In 2017, the IRS issued about 112 million refunds paying out about $2,895 on average. For one reason or another the amounts of those refunds can go much higher. Most people will get the average refund, and some will end up paying. For those who do get a refund the question then becomes what to do with all that extra money.
According to a recent survey most Americans will be saving the extra refund money this year. Roughly 43 percent of those receiving money back say they will be putting it away in their savings accounts. Last year the same survey found that 41 percent planned to save their money.
One third of the people surveyed said they would use the extra money to pay down debt which is down a little from the previous year. Ten percent said they would use the money for vacation and five percent would use it to make major purchases or just splurge.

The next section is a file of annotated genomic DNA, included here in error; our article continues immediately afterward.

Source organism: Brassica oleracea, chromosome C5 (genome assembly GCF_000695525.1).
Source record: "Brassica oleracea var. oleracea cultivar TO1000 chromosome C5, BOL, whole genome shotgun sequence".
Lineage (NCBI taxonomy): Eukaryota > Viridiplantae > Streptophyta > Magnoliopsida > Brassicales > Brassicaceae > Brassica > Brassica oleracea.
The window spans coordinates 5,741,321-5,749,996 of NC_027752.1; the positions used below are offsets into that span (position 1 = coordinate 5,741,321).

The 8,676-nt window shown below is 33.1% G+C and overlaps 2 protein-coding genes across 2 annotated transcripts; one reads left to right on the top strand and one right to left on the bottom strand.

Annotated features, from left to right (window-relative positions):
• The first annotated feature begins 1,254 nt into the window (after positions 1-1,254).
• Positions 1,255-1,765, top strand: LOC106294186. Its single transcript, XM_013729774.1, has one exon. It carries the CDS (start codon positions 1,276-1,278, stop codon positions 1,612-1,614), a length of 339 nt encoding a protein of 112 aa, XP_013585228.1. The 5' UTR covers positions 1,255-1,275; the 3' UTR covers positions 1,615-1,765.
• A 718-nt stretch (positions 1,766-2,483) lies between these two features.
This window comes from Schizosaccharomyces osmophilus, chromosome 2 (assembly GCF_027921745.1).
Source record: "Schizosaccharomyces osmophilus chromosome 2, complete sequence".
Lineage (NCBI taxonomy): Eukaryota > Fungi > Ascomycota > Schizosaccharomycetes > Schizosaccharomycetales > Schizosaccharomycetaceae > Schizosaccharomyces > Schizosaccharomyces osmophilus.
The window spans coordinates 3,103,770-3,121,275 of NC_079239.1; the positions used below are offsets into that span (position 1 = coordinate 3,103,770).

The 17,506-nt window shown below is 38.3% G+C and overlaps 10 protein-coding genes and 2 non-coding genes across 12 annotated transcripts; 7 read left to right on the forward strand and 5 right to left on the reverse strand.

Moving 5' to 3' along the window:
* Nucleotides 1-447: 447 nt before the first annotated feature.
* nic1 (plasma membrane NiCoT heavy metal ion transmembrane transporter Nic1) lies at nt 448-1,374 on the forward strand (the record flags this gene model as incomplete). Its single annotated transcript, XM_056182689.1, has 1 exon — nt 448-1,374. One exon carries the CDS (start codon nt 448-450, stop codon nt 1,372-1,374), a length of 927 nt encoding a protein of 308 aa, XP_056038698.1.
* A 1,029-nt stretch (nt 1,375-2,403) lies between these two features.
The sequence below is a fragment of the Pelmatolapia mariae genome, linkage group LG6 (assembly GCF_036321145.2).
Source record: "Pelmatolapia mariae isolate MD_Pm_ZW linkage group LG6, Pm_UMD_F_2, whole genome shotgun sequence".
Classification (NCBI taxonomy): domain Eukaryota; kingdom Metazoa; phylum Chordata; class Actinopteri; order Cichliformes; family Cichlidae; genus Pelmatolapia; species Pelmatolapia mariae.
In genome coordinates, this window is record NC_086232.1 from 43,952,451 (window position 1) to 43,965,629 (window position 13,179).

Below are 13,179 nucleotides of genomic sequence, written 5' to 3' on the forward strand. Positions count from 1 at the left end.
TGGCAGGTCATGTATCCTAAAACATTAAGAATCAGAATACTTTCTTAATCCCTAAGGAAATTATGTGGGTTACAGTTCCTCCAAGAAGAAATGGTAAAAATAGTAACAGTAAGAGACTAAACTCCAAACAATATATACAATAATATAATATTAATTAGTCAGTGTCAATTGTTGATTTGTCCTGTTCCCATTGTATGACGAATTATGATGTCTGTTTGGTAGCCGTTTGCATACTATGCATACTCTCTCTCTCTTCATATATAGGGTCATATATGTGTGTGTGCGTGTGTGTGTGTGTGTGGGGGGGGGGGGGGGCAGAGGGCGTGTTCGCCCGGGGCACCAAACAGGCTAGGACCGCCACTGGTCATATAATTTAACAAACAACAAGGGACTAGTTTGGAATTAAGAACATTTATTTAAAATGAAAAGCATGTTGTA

For those in financial difficulties, paying down debt is a smart thing to do. It may be hard to say goodbye to that extra money, but the benefits outweigh the grief. The savings on interest alone is worth saying goodbye to that extra cash.
Everyone should have some savings and using the refund money for an emergency fund is a good way to get started. A good rule of thumb is to have at least a six-month cushion to cover anything from a dental bill to car repair Stashed away. Those things always have a way of popping up when you have no cash.
For those who have been good all year and are in good financial shape, it’s time to treat yourself. Nothing wrong with using the money on a nice trip or to buy something you’ve been wanting for a while. Or you can buy something for a loved one.